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Roussy Levy syndrome

Other Names for this Disease
  • Charcot-Marie-Tooth Disease (Variant)
  • Charcot-Marie-Tooth-Roussy-Levy Disease
  • Hereditary areflexic dystasia
  • Hereditary Motor Sensory Neuropathy I
  • HMSN I
More Names
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Roussy Levy syndrome is an autosomal dominant disease with the clinical characteristics of Charcot-Marie-Tooth (CMT) disease type 1 plus a static tremor in the hands and gait ataxia.[1][2][3][4]  The disease usually begins in infancy and is benign until adolescence. It is characterized by severe alterations in nerve conduction and sensory dysfunction.[1] Roussy Levy syndrome may result from the classic CMT1A PMP22 duplication or a heterozygous mutation in the myelin protein zero (MPZ) gene (mutations in this gene are also associated with CMT1B).[3] Treatment is symptomatic and supportive.[5]
Last updated: 5/25/2011


  1. Canale & Beaty. Hereditary Motor and Sensory Neuropathies. Campbell's Operative Orthopaedics, 11th edition. Mosby, An Imprint of Elsevier; 2007;
  2. Charcot-Marie-Tooth disease. Genetics Home Reference (GHR). 2010; Accessed 5/25/2011.
  3. Roussy-Levy Hereditary Areflexic Dystasia. Online Mendelian Inheritance in Man (OMIM). 2003; Accessed 5/25/2011.
  4. Roussy Levy Syndrome. National Organization for Rare Disorders (NORD). 2004; . Accessed 5/25/2011.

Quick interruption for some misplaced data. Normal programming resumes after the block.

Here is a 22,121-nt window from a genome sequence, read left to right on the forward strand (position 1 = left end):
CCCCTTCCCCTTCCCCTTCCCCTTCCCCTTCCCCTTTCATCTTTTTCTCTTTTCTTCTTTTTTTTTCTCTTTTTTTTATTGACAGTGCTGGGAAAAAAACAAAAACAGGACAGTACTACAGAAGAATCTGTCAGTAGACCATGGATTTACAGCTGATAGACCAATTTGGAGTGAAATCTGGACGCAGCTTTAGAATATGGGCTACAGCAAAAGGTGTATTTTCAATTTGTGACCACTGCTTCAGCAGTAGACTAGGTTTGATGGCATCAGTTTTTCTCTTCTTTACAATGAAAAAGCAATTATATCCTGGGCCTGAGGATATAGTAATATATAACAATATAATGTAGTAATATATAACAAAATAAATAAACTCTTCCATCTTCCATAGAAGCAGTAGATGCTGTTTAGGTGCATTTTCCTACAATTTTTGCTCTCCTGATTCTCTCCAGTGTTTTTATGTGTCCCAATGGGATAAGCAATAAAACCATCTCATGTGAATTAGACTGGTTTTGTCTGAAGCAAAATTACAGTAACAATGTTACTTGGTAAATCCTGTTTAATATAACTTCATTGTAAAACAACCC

5. Kleigman. Chapter 612 - Hereditary Motor-Sensory Neuropathies. Nelson Textbook of Pediatrics, 18th edition. Saunders, An Imprint of Elsevier; 2007;
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Basic Information

  • Genetics Home Reference (GHR) contains information on Roussy Levy syndrome. This website is maintained by the National Library of Medicine.
  • The National Organization for Rare Disorders (NORD) is a federation of more than 130 nonprofit voluntary health organizations serving people with rare disorders. Click on the link to view information on this topic.

In Depth Information

  • The Online Mendelian Inheritance in Man (OMIM) is an catalog of human genes and genetic disorders. Each entry has a summary of related medical articles. It is meant for health care professionals and researchers. OMIM is maintained by Johns Hopkins University School of Medicine. 
  • Orphanet is a European reference portal for information on rare diseases and orphan drugs.  Access to this database is free of charge.
  • PubMed is a searchable database of medical literature and lists journal articles that discuss Roussy Levy syndrome. Click on the link to view a sample search on this topic.